Your Guide to Local SEO: Strategies, Challenges, and Myths | Linkflow

5 Best Local SEO Strategies + Challenges & Myths

complete-guide-to-local-seo

What is Local SEO?

Local search engine optimization (SEO) is a branch of SEO focused on ranking well for local searches or searches with localized results. Local SEO is similar to traditional SEO across a few fronts – content, link building, technical site tuning – but it takes things a step farther by also layering in localized ranking signals like citations, customer reviews, and GMB optimization (note: most people still call it Google My Business or GMB, but the name has since changed to “Google Business Profile” or GBP. We’ll stick with GMB to keep us all on the same page).

Why does Local SEO Matter to My Business?

Search engines* are localizing search results for an ever-increasing number of generic searches, making it more important than ever that brands dominate their local search market.

*We’ll focus on Google as it’s the engine with the largest market share, but the others search providers are following suit.

 

Understanding Local SEO

Local SEO is a specialized set of SEO strategies that help businesses and brands rank well in the Google Maps algorithm. But it doesn’t stop there. A comprehensive local search strategy includes work to also rank in traditional SERPs (search engine results pages) and even CHERPS (Chat Engine Results Pages aka AI/SGE).

Local Search Definitions

A few key terms to keep in mind:

  • GBP – Google Business Profile: formerly known as a Google My Business or GMB. The GBP is a brand’s command center for representing themselves in Google Maps and search results.
  • NAP (W) – A business’ correct and exact Name, Address, Phone number (and occasionally Website)
  • Citations – Business listings in various marketplaces and directories of the internet. A brand’s NAP (W) must be consistent everywhere to establish identity and trust.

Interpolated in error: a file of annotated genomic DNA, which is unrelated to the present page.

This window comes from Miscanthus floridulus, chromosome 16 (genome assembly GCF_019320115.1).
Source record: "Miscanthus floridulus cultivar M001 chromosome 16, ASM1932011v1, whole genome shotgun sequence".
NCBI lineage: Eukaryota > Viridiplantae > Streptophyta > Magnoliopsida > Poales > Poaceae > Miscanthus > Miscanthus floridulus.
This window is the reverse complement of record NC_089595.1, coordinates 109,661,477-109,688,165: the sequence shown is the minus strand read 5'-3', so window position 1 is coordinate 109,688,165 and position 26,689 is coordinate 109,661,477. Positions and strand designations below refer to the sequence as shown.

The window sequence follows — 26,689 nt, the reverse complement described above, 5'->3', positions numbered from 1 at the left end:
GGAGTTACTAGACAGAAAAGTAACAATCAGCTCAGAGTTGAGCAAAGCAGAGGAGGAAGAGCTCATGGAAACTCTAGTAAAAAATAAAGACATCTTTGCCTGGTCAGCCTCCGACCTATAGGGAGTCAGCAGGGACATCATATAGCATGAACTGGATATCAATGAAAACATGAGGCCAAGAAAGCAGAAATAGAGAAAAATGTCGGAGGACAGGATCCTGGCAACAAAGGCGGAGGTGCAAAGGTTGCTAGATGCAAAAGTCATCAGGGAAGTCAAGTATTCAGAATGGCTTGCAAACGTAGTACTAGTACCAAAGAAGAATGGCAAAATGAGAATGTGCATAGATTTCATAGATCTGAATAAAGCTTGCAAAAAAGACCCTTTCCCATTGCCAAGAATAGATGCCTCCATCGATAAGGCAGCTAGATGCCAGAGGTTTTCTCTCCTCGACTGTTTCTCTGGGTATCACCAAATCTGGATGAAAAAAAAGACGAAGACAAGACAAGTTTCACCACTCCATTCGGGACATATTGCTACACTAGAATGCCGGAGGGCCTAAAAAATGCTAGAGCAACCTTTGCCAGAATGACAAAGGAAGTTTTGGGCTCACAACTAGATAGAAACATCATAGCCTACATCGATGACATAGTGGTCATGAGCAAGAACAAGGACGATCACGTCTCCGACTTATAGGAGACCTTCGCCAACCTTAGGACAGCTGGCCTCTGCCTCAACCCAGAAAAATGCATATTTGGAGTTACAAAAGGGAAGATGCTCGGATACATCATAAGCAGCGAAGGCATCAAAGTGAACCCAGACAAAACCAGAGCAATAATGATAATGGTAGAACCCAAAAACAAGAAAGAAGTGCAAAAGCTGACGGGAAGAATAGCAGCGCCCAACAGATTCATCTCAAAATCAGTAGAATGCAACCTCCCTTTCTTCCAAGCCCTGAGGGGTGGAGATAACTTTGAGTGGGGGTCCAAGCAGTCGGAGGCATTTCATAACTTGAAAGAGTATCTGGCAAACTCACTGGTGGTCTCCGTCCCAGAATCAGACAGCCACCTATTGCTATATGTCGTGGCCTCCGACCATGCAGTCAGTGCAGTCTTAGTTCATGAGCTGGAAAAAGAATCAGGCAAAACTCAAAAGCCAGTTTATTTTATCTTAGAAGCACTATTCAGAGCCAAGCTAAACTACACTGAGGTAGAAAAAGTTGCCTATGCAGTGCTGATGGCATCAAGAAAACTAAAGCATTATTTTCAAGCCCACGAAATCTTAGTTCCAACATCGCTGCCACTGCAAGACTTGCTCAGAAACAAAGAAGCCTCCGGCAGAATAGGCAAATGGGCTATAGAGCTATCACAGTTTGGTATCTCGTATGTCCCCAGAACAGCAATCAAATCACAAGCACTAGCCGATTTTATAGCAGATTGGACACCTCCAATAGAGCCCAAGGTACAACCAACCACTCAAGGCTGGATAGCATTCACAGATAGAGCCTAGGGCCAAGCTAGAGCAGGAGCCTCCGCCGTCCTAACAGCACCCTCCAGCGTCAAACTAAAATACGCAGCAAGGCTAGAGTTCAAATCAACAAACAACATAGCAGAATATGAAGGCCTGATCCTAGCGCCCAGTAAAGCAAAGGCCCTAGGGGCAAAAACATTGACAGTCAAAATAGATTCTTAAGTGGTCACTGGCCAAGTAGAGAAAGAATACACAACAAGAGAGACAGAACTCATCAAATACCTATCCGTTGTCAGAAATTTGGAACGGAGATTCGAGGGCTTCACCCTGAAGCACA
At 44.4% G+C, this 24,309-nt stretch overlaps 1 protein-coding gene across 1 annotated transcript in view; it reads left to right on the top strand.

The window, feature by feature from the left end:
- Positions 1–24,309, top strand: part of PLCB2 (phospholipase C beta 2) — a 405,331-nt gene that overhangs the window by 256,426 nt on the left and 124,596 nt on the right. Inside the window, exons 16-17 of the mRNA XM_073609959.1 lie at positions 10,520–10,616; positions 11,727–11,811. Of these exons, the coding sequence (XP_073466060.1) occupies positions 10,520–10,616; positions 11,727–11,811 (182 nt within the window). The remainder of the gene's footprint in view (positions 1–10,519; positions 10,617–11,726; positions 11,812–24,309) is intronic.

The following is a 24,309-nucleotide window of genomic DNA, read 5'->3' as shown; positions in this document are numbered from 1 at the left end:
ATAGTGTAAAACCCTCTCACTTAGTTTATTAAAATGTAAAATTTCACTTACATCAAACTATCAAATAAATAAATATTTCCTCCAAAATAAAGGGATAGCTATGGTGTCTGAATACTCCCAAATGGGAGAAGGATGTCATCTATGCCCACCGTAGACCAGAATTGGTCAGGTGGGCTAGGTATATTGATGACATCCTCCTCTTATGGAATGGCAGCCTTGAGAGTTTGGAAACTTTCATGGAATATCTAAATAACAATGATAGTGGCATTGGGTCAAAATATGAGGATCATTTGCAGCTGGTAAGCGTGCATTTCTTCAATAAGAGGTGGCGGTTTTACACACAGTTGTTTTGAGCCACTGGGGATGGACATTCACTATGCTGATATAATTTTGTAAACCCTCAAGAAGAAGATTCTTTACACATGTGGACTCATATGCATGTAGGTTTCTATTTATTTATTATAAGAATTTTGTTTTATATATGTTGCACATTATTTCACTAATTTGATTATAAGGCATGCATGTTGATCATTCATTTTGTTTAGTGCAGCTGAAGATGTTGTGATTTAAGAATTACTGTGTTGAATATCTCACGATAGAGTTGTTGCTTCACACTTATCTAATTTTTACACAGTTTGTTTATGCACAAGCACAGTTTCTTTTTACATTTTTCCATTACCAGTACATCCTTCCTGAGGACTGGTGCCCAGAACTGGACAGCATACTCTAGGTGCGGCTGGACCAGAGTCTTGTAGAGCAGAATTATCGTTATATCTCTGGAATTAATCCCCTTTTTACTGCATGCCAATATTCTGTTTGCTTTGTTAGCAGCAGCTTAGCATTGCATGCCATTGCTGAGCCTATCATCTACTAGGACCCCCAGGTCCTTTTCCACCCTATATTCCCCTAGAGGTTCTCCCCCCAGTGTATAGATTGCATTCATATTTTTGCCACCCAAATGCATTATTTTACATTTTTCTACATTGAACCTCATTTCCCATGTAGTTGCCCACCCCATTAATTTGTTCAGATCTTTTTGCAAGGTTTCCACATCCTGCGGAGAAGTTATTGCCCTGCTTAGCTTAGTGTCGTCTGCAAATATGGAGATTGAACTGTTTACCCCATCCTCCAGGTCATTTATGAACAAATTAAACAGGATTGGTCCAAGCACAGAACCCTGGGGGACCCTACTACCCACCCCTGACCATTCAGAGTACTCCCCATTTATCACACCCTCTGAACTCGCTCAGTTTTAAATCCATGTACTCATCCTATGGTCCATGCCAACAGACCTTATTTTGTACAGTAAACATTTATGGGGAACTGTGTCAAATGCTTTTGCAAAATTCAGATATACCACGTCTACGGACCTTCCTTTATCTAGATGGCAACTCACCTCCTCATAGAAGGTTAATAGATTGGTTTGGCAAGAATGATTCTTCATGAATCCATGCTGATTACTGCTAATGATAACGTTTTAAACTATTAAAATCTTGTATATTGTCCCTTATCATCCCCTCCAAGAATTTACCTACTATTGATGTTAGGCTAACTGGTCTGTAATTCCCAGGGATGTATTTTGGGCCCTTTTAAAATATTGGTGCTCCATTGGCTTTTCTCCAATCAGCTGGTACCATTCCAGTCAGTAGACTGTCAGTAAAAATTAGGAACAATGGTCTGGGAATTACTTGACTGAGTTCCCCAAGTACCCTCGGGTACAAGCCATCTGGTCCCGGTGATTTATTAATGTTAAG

• Map Pack / 3-Pack / Snack Pack – The featured maps results within search results, usually at the top.

If your brand serves or sells to consumers in a local market, your competitors are probably already stealing your potential customers by outranking you in Google’s coveted top 3 local search results in the “map pack” or “3 pack” – that pesky map that’s appearing above more search results.

Common Local SEO Challenges

Google’s local algorithm measures several very specific factors when deciding how to rank a brand. Proving to Google that your brand deserves a spot in the 3-pack comes with certain challenges.

  • Complete GMB Optimization: A Google My Business profile has at least a dozen fields and settings that can be filled in with extra content and tuned to rank for specific products/searches.
  • Localizing keyword research: Standard keyword research for SEO leans on large nationwide search volumes. However, local keyword research is very nuanced and deals in smaller estimated search volumes, but usually yields more traffic than estimated. It’s important to group keywords into search topics and dig into any differences in local terminology/search volume.
  • If content is king, customer reviews are queen. Gathering enough positive reviews is a challenge on its own. But keeping the pace up to out-earn local competitors per month is its own mini-marketing project.
  • Link building becomes exponentially harder when you shrink the pool of potential link partners and publishers to be hyper local. Local news sites and writers are easier to reach but usually significantly more scrupulous.

Myths of the Map Pack

Local SEO is Easy

A common local SEO myth is that a brand just needs a local listing, some local citations and a simple website. But the ancient SEO wisdom is as true in Local SEO as it is everywhere else: content is king. Establishing a consistent publishing rhythm of local advice or resources is key to earning the algorithm’s trust.

Paying for Ads Increases Organic SEO Rankings